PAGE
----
Since it’s Labor Day, I thought I would share my work experience. This won’t be a chronological list of my employers, but it will be a glimpse into the heart of a woman working fulltime and raising children.
Here’s the deal, I have worked most of my adult life. The majority of my early mothering years were spent working fulltime. I had incredible babysitters that loved my children fiercely while I spent the day in a classroom of 22 children I loved as my own. While I knew the nuances of my students, I missed lunch time routine, nap routine, and library story time with my own.
I wrestled all manner of mom guilt because I worked. My fear hustled me into believing that I was harming my children by not being home with them for the aforementioned routines. I felt less than when compared to my friends who stayed at home with their children.
Sometimes–their pity was palpable. They framed their sympathy with the sentiment that their children were their first calling. I picked up the underlying message that I was missing my calling by being a working mom. While that is probably NOT what they were intending to imply, it is what I heard.
That is a heavy burden for a woman already inclined to living in fear.
To make matters worse, I loved my job. I was a pretty good classroom teacher, and I LOVED creating a safe community for the learners entrusted to me. Somewhere deep inside me I had to reconcile loving my job and sending my children to a sitter—because apparently that was supposed to be my primary calling.
That experience taught me that one size does not fit all. While it is far more comfortable if everyone conforms to what I believe, it is dangerous to paint the world with the broad strokes of personal opinion. Conviction is good when we use it to guide our own lives, but when we place our conviction on others, it becomes a heavy burden.
I wasn’t a terrible mom because I was a working one. I was working and a mom–both were worthy callings.
If you are a working parent, lean in because I want to tell you something. You are not less than because you work. Did you hear me? Your kids see your sacrifice even if they have yet to fully understand the complexity of it. You have chosen well.
Be intentional with the time you have. Be the best version of yourself at work and at home. Ignore the side-eye from others. The weight of their opinion is too heavy for you to carry and still be amazing.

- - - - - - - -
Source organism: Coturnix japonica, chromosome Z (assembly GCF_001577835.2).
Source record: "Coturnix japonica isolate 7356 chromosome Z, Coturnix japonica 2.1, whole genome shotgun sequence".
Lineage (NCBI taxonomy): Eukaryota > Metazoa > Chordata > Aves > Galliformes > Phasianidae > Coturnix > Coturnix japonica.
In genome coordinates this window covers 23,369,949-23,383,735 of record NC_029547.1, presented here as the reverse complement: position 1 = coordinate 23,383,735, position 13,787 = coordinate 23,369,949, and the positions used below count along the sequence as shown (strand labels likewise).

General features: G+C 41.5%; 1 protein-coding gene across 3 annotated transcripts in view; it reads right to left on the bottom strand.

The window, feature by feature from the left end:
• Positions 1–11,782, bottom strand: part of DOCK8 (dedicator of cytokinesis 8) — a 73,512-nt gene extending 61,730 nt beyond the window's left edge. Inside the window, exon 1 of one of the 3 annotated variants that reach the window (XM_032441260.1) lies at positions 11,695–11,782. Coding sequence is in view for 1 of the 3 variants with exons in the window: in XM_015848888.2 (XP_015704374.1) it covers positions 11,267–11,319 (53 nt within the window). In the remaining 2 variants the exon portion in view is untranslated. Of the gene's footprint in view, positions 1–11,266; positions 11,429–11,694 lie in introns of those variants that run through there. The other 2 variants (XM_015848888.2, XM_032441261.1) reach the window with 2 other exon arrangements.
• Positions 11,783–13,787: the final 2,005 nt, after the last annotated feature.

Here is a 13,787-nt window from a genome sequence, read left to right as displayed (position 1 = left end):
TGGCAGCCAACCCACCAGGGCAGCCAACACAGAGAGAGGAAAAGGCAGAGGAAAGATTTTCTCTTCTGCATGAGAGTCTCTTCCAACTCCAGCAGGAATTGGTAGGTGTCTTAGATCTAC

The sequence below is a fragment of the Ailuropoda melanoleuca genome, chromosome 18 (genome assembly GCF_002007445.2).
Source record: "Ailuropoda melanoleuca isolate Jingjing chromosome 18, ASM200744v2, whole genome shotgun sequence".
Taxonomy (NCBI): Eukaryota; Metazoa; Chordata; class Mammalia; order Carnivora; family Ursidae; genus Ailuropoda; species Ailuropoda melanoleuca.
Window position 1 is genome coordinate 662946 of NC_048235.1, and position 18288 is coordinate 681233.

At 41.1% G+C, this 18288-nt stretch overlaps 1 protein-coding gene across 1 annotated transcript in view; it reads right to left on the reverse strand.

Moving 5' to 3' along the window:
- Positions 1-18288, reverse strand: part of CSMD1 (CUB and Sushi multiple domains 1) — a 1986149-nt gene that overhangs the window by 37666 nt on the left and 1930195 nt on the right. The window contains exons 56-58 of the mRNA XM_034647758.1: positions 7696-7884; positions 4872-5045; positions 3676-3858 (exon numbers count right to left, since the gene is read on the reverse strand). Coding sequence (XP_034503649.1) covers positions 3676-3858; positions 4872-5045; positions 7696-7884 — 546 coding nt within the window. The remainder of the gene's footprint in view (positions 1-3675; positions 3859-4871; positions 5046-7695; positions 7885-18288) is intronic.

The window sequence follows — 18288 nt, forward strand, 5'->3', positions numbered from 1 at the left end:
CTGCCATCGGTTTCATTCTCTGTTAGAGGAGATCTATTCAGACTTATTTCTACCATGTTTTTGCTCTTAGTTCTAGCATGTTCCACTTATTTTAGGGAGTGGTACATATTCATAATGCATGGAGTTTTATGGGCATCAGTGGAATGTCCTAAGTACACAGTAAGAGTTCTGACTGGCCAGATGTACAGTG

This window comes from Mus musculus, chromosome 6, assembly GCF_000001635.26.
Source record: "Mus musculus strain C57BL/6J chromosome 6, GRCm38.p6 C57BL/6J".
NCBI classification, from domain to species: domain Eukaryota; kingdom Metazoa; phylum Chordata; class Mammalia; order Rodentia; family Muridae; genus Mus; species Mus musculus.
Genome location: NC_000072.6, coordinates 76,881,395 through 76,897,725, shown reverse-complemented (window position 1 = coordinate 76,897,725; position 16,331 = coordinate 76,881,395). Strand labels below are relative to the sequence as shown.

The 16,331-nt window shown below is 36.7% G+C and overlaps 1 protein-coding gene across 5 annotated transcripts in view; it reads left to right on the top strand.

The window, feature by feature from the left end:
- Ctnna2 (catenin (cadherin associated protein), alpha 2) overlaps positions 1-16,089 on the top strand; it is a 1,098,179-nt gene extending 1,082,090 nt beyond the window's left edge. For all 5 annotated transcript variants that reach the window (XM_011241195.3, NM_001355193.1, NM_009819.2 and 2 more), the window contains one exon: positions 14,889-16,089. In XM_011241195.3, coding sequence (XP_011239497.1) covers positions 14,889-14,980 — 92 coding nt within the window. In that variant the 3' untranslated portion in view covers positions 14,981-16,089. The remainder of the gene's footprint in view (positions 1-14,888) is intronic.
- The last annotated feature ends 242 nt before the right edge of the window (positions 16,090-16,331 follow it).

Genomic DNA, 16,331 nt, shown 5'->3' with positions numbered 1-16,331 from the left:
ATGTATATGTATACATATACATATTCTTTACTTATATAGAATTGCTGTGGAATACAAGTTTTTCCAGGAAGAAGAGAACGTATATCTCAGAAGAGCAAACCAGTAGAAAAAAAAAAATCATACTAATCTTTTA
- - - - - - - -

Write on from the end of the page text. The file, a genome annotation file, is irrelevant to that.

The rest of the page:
If you are a stay-at-home parent, lean in because I want to tell you something. Your work is important. The daily sacrifice for your children may not get public recognition or extravagant promotions, but it is meaningful. You have chosen well.
If you know a working parent, offer to lend a hand with the school party they have to miss, take pictures of their kids in the parade, or send text updates from the spelling bee. We need this kind of connection, consideration, and community. Refrain from laying personal convictions about parenting on the shoulders of the working parent; an invisible burden is already there.
If you know a stay-at-home parent, remember to initiate conversations about hobbies and personal interests because there is a need to nurture the individual separate from the duties of parent. Encourage the continued growth of specific talents. Refrain from assuming work outside the home is harder than the daily grind of stay-at-home parenting; a question of purpose already occupies territory of the mind.
Did or do you work outside the home? What advice would you give us? What encouraged you in your work? Were or are you a stay-at-home parent? What advice would you give us? What encouraged you in your work? We are the best version of ourselves when we consider the experience of others and not just look through the filter of our own.
It is kind of us to be careful with the words that come out of our mouths. Measured words are priceless gifts we can give those around us. The work we choose matters. All of it.
Cheer someone on today. Acknowledge the effort. Celebrate the win. Choose connection and kindness.
Happy Labor Day!
#ittakesavillage #workingparents #laborday #lifelessons #sowkind
4 thoughts on “Work Experience: One Size Does NOT Fit All”
Dear sis, couldn’t resist telling you thanks for your post. Not only did I grow up with a mom working for her 3 kids–because of an unfaithful absent father who never helped,,but just now I can use your post to help a new friend who joined our women’s group
LikeLiked by 2 people
Love that, Judy. Your experience and insight is deeply appreciated. 💛
LikeLiked by 1 person
LOVE LOVE LOVE it. Seriously. oof.
LikeLiked by 2 people
LikeLiked by 1 person